>LGBT History Month: Dan White


Dan White. Not a gay man. Not a gay icon. But, still, an important figure in gay history. I think there are several defining moments in gay history that we all have heard about, and that stay with us. One, of course, is the Stonewall Riots of 1969. And another is the murder of Matthew Shepard eleven years ago. And there is also Dan White, who murdered Harvey Milk, and San Francisco Mayor George Moscone in 1978.

Not a gay hero or icon; not even a friend to the gay community. But nevertheless an important figure in our collective lives, Dan White was called the “most hated man in San Francisco.” He committed suicide twenty-four years ago today after serving just five years for the murders of Harvey Milk and George Moscone.

He seemed the All-American boy. One of ten children. A Vietnam War veteran; a police officer; a firefighter. In fact, it was his work as a fire fighter, and his rescue of a woman and her baby from a seventh-floor apartment that caused the San Francisco Chronicle to dub him the “All-American boy.”

Maybe not so much.

In 1977, Dan White was elected to the San Francisco Board of Supervisors to represent District 8, which included several neighborhoods of southeastern San Francisco. District 8 was described by The New York Times as “a largely white, middle-class section that is hostile to the growing homosexual community of San Francisco….As a supervisor, Mr. White made it clear that he saw himself as the board’s defender of the home, the family and religious life against homosexuals, pot smokers and cynics.”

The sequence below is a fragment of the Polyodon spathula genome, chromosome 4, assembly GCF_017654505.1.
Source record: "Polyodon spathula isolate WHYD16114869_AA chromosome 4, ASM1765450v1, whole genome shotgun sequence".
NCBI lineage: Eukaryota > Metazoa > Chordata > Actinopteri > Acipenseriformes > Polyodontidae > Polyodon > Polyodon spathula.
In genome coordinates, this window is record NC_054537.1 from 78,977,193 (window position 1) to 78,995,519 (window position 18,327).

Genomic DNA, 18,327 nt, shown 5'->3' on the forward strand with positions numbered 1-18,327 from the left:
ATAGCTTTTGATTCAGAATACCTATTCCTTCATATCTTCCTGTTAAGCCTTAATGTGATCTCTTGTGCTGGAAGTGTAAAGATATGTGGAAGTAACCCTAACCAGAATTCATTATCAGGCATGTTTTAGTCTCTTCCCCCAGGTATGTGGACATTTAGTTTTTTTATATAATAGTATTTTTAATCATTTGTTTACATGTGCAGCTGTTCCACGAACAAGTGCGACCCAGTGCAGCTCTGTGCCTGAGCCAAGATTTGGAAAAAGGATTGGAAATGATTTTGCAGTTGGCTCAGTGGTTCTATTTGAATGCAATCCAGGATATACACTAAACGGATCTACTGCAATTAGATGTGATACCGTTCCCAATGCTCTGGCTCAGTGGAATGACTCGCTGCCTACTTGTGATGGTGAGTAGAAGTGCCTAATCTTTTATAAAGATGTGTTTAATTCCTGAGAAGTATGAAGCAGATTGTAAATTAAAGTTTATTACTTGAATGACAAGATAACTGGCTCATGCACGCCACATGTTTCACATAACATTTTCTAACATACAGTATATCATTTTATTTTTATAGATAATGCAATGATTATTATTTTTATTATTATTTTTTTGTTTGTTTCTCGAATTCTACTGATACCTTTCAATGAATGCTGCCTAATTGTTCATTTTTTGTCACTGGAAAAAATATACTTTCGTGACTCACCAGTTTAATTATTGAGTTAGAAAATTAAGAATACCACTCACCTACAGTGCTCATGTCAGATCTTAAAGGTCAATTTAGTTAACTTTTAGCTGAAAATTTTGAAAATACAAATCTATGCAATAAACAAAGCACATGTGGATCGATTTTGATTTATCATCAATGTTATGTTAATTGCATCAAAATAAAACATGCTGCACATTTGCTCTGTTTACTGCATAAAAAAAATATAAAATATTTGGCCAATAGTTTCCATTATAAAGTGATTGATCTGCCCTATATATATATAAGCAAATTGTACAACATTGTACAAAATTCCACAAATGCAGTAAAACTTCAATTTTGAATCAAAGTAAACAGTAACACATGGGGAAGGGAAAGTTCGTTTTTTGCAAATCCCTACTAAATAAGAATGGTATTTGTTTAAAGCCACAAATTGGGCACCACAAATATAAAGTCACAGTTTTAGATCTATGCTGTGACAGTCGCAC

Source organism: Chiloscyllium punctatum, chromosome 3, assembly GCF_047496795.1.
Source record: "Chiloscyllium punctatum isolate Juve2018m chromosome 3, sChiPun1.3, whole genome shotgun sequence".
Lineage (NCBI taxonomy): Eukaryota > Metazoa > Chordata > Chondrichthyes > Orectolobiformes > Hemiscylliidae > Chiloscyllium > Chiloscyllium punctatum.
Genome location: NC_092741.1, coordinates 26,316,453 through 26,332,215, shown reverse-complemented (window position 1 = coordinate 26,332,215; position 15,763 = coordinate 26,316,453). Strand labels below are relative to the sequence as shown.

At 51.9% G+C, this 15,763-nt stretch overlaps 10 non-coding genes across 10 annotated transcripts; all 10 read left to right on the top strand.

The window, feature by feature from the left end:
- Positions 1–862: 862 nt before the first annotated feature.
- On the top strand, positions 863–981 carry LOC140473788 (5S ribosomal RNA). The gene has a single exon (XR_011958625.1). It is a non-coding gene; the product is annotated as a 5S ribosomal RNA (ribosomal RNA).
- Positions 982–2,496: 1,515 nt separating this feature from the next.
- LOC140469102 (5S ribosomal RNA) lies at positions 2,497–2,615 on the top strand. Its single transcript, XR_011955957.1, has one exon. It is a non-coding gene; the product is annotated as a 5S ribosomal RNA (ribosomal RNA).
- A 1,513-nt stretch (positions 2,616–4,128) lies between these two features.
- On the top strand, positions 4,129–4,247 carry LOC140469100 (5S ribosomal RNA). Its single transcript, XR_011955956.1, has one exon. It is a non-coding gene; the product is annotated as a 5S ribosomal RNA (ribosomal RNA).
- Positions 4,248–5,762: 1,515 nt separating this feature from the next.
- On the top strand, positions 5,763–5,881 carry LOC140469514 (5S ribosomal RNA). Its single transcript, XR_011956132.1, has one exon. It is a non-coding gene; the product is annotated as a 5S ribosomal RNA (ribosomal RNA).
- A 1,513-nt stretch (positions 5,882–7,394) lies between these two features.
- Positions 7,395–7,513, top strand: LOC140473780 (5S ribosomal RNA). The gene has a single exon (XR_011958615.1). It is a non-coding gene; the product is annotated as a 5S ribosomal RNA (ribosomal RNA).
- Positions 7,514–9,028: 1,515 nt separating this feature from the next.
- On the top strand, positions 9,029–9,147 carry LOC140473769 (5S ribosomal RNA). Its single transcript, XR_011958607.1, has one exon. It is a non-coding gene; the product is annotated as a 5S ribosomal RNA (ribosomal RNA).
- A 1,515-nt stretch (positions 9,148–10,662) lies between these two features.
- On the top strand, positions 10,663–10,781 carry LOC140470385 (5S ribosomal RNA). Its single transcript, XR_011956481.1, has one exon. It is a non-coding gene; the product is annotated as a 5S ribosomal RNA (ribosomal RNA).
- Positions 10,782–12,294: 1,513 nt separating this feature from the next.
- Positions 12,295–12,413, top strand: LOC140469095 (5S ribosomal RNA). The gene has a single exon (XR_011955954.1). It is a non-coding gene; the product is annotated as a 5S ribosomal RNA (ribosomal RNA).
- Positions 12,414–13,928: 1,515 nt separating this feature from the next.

Still, White and openly gay supervisor Harvey Milk, despite their personal differences, worked well together. In fact, Harvey Milk was invited to the baptism of Dan White’s new baby, and Dan White persuaded Dianne Feinstein to appoint Milk chairman of the Streets and Transportation Committee.

But it wouldn’t remain so pleasant and peaceful for long.

In April 1978, the Catholic Church proposed building a facility for juvenile offenders who had committed murder, arson, rape, and other crimes in White’s district. Dan White, born and raised a Catholic, didn’t like the idea of criminals in his neighborhood, and was strongly opposed to the idea. Harvey Milk, on the other hand, supported the church. This was the beginning of the end of any more collaboration between Harvey Milk and Dan White. It also didn’t help that Dan White’s record on gay issues was mixed; he opposed the Brigg’s Initiative–which sought to ban gays and lesbians from teaching–but voted against an ordinance prohibiting anti-gay housing and employment discrimination.

White took Harvey’s support of the half-way house as a personal affront, and began to deliberately clash with Milk and other boardmembers. In November, 1978, Dan White resigned his seat as supervisor, citing dissatisfaction with the corrupt inner-workings of San Francisco politics, as well as the difficulty in making a living without a police officer’s or firefighter’s salary, neither job he could legally hold while serving as supervisor. A few days later, after his supporters lobbied him to go back, Dan White reversed his position and asked Mayor Moscone to be reappointed to the board. And while Mayor Moscone initially agreed, at the urging of Milk and other supervisors, he later refused the reappointment.

On November 27, 1978, Dan White went to San Francisco City Hall to personally ask Moscone for his old job, but he arrived that day with a loaded gun and ten extra rounds of ammunition. And instead of entering through the front doors, and risking detection of the newly installed security system, Dan White climbed through a basement window.

In Moscone’s office, White pleaded to be reinstated, but Moscone again refused. White shot and killed the mayor. He paused to reload his weapon, and then walked over to Milk’s office and shot him five times, killing him. The last shot was fired at close range.